Story by: Pat Burch, INSTALLATION AT OFFICER
During Antiterrorism Awareness Month, in August, you will see public service announcements and awareness items in public areas that will have an iWATCH banner, and you may wonder what iWATCH is all about.
The iWATCH program is a nationwide modern version of the highly successful Neighborhood Watch Program, designed to encourage and enable people to help protect their communities by identifying and reporting suspicious behavior.
There are two key elements to iWATCH. The passive element is to educate the community to identify suspicious activity and be aware of what is going on around them. The active element is taking action to report suspicious behavior to local law enforcement for further investigation.
Many of the most successful recent investigations began with a telephone call to local police by people like you who saw something suspicious and reported it. The Fort Dix Six investigation, Fort Dix, N.J., began with a telephone call from a video store clerk and ended with the FBI arrest of six terrorist plotters before they could act.
The arrest of Robert Alberg, who planned to manufacture Ricin, a biological agent, began with a telephone call from a clerk at a seed store. The arrest of the Times Square bomber began when a street vendor reported the rapid departure of a man from an SUV parked illegally. All of these attacks could have been deadly had citizens not acted on their suspicions.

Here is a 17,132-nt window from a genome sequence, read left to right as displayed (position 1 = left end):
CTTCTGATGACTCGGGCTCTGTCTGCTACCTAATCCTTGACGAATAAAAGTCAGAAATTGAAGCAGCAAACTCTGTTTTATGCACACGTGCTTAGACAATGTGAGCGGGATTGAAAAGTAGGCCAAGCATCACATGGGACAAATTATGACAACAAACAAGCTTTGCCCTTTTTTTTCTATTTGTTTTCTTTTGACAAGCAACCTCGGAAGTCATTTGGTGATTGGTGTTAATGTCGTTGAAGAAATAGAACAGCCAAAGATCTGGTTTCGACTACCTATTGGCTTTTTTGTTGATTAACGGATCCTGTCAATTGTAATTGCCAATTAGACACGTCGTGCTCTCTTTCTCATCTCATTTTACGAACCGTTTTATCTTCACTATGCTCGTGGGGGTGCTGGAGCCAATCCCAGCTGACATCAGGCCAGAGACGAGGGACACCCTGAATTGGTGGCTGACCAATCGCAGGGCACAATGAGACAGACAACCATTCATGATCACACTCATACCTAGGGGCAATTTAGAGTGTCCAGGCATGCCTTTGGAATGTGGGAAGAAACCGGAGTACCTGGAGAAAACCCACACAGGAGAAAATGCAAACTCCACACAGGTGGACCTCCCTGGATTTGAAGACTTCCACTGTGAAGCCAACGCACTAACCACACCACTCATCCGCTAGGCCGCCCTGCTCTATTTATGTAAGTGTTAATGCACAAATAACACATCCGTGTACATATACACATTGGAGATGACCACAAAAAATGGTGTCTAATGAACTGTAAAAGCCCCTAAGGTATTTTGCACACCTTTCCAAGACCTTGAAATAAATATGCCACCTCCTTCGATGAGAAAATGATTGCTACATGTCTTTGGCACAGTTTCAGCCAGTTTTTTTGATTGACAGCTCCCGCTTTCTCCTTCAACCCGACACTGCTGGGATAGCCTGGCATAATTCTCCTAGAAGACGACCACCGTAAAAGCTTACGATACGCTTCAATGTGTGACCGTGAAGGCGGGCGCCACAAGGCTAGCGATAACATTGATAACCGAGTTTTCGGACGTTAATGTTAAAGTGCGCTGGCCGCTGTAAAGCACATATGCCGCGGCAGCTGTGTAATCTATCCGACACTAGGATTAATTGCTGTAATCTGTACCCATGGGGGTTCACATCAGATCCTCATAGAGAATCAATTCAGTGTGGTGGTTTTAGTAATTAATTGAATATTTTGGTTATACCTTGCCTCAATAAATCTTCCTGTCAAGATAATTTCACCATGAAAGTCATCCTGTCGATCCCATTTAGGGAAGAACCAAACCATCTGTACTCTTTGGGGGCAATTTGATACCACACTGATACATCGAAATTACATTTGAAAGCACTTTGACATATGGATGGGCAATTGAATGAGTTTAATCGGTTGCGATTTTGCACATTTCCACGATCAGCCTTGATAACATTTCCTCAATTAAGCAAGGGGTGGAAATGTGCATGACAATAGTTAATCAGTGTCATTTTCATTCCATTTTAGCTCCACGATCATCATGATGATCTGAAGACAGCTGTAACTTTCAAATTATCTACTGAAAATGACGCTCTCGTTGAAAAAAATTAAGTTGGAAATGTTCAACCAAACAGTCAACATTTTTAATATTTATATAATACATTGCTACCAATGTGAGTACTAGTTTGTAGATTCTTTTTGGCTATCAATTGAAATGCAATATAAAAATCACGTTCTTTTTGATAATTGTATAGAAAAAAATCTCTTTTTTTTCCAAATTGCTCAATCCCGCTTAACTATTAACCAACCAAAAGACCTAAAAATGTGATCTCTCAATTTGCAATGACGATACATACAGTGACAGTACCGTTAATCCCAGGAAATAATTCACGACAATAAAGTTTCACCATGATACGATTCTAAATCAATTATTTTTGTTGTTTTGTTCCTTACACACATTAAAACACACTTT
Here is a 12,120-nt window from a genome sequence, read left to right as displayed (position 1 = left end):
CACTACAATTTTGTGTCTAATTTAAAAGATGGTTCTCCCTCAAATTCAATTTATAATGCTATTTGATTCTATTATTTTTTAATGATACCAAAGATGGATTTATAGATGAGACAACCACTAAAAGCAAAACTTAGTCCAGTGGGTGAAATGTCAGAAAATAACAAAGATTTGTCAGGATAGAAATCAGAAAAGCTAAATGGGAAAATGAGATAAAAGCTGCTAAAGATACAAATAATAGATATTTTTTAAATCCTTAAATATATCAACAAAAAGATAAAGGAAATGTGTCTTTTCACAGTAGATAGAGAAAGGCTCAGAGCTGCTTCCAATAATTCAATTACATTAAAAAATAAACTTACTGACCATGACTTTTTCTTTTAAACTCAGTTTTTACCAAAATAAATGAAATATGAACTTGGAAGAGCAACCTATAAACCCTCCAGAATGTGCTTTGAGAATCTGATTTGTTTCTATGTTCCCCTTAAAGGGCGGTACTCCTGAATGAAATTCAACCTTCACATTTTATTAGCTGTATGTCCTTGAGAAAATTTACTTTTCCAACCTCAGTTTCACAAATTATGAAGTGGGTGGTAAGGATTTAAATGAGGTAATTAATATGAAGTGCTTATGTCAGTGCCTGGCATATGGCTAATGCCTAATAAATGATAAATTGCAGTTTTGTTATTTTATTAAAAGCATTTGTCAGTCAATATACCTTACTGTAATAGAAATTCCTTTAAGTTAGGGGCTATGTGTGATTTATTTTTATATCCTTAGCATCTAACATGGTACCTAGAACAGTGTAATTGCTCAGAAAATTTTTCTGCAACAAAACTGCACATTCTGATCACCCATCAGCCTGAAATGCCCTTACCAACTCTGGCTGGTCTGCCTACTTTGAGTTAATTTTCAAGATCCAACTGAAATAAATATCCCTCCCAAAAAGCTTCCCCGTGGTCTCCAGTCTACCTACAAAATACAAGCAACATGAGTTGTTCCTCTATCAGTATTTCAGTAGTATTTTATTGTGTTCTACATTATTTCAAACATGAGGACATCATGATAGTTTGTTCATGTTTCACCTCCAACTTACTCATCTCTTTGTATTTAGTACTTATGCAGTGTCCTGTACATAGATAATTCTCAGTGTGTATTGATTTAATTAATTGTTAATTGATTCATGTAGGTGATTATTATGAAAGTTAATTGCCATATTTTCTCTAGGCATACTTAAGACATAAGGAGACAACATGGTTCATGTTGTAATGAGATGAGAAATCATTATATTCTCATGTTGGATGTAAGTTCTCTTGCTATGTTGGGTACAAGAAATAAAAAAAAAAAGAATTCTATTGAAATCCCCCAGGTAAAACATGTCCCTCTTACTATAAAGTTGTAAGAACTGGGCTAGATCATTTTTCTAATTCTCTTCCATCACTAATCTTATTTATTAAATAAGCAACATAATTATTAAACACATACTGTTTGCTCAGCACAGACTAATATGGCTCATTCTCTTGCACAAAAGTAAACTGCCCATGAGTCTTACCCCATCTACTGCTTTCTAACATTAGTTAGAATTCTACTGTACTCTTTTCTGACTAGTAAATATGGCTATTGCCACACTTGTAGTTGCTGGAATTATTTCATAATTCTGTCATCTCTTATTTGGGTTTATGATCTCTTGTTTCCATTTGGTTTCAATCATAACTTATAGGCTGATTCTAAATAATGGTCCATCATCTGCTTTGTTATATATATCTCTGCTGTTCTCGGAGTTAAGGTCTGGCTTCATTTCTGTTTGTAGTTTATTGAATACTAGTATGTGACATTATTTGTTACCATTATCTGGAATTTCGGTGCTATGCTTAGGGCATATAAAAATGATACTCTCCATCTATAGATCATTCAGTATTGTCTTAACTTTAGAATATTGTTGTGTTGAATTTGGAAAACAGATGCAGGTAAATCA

The Fort Riley Antiterrorism Office and Fort Riley Police Department need your help in identifying suspicious behavior to prevent a terrorist attack from occurring on our installation.
As a member of our community, we ask if you see suspicious activities to report them immediately to Fort Riley Police, the Installation Antiterrorism Office or the 902nd Military Intelligence. If you live off the installation, contact your local police.
Below are some of the activities that, if observed, should be reported using iWATCH.
• People drawing or measuring important buildings.
• Strangers asking questions about security procedures.
• Briefcase, suitcase, backpack or package left behind.
• Vehicles left in no parking zones in front of important buildings.
• Intruders in secure areas where they do not belong.
• Persons wearing clothes too big and too hot for the weather.
• Chemical smells or fumes that seem out of the ordinary for a specific location.
• People asking questions about sensitive information, like building blueprints, security plans or VIP travel schedules without a need to know.
• People purchasing supplies or equipment that can be used to make bombs or weapons, or purchasing uniforms without having the proper credentials.
If you see any of the above activities, call the Fort Riley Police at 785-239-6767 (MPMP), installation AT officer at 785-239-6303 or the 902nd MI at 785-239-2268.
You also can submit an iWATCH report at www.riley.army.mil/contactforms/iwatch-reporting-form.aspx?c=ireport. If you feel it is an emergency, call 911.